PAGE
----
policies and procedures, enhancing the school’s ability for conversations on racial equality and diversity training for the entire staff. Task Force Chairperson Latasha Garrison, class of 1990, is an attorney who wanted to


be able to give back to the BK community. Garrison has her own ideas to help diversify BK, but she began with a survey sent to stakeholders, collecting information on how the Task


Force should move forward. “This is an important topic for all of us, it’s not a topic just for the staff,” Garrison said. “It’s one [topic] that we all need to search our hearts and souls for as Jesus Christ would want us to; to figure out and make an impact and make a change. We see that there has been a social unrest and it cannot be ignored.” Garrison would like to make sure diverse voices are heard and seen, voices like the namesake of the school’s performing arts center, Carla Harris, class of 1980, who is a singer, investment banker and executive. “[The diverse voices could] help us in opening the minds and hearts of people who may not see this as an important issue,” Garrison said. “We definitely need to make sure that people understand how important this is.” Foremost, Garrison would like the Task Force to have open communication with the students, and the first step in opening conversations and communication was the creation of the Diversity

Student Union. Junior Winston Peele, the Union’s president, is also on the Task Force. He wanted a group for people who are passionate about diversity and a space to be themselves. “I want to make them feel comfortable for who they are,” Peele said. “They should not be discriminated [against] just because of their race … you can’t change your race. They [should feel that they] could make changes or make improvements in their own little community.” One initiative that the Union would like to do is working in the community. The Student Union has 82 members currently. They are scheduling to work with the Clara White Mission, which is a non-profit organization for homeless or low-income, exoffenders and veterans to get back on their feet. Members are also working with White Harvest Farms Youth Institute to help clear and clean up 14-and-a-half acres of land for the Clara White Group. Not only is the Student

Union working within the community, but they also want to host an international bake sale to introduce BK students to different cultures through food. “I want this group to just be themselves and be ready for the real world, [to be] citizens of this great world and not discriminate [against] anyone for who they are,” Peele said. He wants the Union to invite speakers to come in that understand some of the struggles of racism, as well as educate people on how diverse BK already is.

Peele would like the Union to continue recruiting members. Anyone can join by contacting Peele or any Student Union officers and attend a meeting. “The students that we have are very passionate for the diversity that we have at BK, and they want to be part of that change to continue the diversity there,” Peele said.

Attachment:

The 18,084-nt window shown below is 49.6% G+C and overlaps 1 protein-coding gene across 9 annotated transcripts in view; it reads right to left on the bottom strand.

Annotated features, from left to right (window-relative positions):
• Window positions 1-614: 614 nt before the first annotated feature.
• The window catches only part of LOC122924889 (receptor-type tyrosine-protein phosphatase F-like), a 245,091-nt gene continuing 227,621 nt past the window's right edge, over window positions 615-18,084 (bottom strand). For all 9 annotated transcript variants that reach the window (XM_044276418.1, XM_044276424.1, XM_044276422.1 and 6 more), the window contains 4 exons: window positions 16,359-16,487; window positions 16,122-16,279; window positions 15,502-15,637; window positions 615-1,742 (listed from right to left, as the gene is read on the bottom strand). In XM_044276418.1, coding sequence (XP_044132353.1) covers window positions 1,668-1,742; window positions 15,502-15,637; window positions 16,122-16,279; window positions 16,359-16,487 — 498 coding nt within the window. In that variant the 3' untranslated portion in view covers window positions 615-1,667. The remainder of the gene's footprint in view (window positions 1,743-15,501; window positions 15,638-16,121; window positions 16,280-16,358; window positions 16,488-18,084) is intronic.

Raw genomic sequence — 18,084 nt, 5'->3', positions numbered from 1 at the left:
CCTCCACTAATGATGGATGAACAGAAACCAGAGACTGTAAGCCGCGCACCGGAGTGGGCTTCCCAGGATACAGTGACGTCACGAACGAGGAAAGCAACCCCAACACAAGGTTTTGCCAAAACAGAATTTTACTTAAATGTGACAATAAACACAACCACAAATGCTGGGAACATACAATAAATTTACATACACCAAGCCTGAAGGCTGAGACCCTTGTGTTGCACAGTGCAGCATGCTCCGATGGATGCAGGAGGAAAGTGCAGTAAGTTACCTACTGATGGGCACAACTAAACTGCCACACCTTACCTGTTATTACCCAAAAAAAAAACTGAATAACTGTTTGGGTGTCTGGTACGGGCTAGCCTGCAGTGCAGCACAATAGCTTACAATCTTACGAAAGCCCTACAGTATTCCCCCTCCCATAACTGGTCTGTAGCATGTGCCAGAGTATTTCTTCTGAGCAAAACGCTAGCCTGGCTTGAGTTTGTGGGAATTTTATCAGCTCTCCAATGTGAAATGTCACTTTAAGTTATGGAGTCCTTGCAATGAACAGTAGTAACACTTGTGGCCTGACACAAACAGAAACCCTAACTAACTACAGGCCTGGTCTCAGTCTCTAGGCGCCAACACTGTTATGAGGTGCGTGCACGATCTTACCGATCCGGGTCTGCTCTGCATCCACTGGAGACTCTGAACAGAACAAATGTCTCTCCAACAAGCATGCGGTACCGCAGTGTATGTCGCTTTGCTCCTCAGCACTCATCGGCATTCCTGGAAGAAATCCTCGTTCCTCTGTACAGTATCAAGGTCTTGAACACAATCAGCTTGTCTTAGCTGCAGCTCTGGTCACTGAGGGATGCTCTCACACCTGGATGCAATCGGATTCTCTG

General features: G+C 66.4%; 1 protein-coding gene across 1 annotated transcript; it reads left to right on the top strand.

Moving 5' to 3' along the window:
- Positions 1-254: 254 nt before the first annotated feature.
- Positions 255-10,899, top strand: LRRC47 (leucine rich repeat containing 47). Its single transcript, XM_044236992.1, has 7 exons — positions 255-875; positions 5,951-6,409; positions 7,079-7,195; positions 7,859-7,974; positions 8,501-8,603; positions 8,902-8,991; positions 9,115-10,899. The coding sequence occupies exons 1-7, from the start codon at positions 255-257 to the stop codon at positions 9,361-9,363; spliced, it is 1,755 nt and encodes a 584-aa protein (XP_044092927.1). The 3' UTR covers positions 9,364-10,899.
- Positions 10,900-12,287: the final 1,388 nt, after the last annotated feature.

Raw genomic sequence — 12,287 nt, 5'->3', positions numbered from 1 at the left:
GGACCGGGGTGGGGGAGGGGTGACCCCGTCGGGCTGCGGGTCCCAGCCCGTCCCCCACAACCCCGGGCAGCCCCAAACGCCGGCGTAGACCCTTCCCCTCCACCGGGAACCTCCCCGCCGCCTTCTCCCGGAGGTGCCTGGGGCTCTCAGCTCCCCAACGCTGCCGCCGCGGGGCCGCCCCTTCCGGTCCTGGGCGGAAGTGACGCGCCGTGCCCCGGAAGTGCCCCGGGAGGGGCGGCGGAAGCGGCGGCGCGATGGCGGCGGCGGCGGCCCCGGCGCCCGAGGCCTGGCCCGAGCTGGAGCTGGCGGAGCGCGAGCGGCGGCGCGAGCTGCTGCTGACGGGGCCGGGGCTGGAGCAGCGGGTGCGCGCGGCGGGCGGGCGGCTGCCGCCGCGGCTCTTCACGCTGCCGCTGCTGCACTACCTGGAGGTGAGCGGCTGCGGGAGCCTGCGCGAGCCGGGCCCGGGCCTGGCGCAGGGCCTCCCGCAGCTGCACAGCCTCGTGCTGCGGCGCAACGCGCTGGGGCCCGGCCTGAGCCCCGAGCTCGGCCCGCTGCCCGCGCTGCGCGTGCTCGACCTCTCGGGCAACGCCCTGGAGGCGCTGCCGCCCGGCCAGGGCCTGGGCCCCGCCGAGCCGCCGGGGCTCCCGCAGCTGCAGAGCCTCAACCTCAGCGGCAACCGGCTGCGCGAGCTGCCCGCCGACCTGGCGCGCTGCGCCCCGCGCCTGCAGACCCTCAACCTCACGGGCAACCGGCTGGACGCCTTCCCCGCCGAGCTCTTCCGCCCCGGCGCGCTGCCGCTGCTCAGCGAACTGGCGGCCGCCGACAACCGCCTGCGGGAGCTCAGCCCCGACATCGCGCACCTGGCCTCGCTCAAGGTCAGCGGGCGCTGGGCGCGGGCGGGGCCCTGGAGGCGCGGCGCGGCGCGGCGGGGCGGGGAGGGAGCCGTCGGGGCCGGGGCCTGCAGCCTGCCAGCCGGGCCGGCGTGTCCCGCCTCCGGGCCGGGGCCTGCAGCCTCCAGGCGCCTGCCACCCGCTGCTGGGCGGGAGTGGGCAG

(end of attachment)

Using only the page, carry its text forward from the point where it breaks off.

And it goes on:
Graphic courtesy of Lily McCauley


What is diversity training and why is it needed? Diversity training is a way to teach people how to embrace and work with individuals from all different races, ethnicities, genders, ages, socio-economic backgrounds and sexualities. It is more than just learning how to “tolerate” differences in order to be “politically correct.” More than half of children in the United States are people of color, and according to the Center for American Progress, by 2050 the United States will have no clear racial majority. Our education systems need to reflect this diversity. What issues are addressed in diversity training? Working with unconscious bias and focusing on inclusion are essential to diversity training. Everyone has unconscious bias; it is defined as social stereotypes that form outside of our awareness, according to the UCSF Office of Diversity and Outreach. Recognizing your unconscious bias and learning to manage it

is a step towards being more inclusive. In an increasingly diverse society, it is necessary that teachers ensure that student differences are used as a way to unify them instead of dividing. In addition to helping students of different backgrounds feel safe and capable of success, diversity education teaches students acceptance and prepares them for a multicultural world. “Simply having diverse students doesn’t do anything to shape their learning and environment and instruction,” Kenneth Morris Jr., manager of student equity for Cedar Rapids Community School District said in an interview for Insight Into Diversity. “What’s important is the community learning to interact with a multicultural mindset.” How can teachers foster diversity in their classrooms? Cultural sensitivity, respect and acknowledgment for every student and diverse lesson plans are ways in which

teachers can maintain positive classroom environments. Cultural sensitivity means being aware of challenges in students’ lives and working around them, and this comes by taking time to understand each student’s individual needs. With a quick Google search, teachers are presented with diverse and inclusive resources and strategies for students. There is no reason why these lessons should not be required in schools. What are the benefits of diversity education in the classroom? Students become more empathetic, open-minded and confident, and better equipped to understand people with cultures and backgrounds different from their own. Research suggests that students in diverse schools work harder and smarter. A professor at Columbia Business School performed an experiment giving different groups of students a mystery to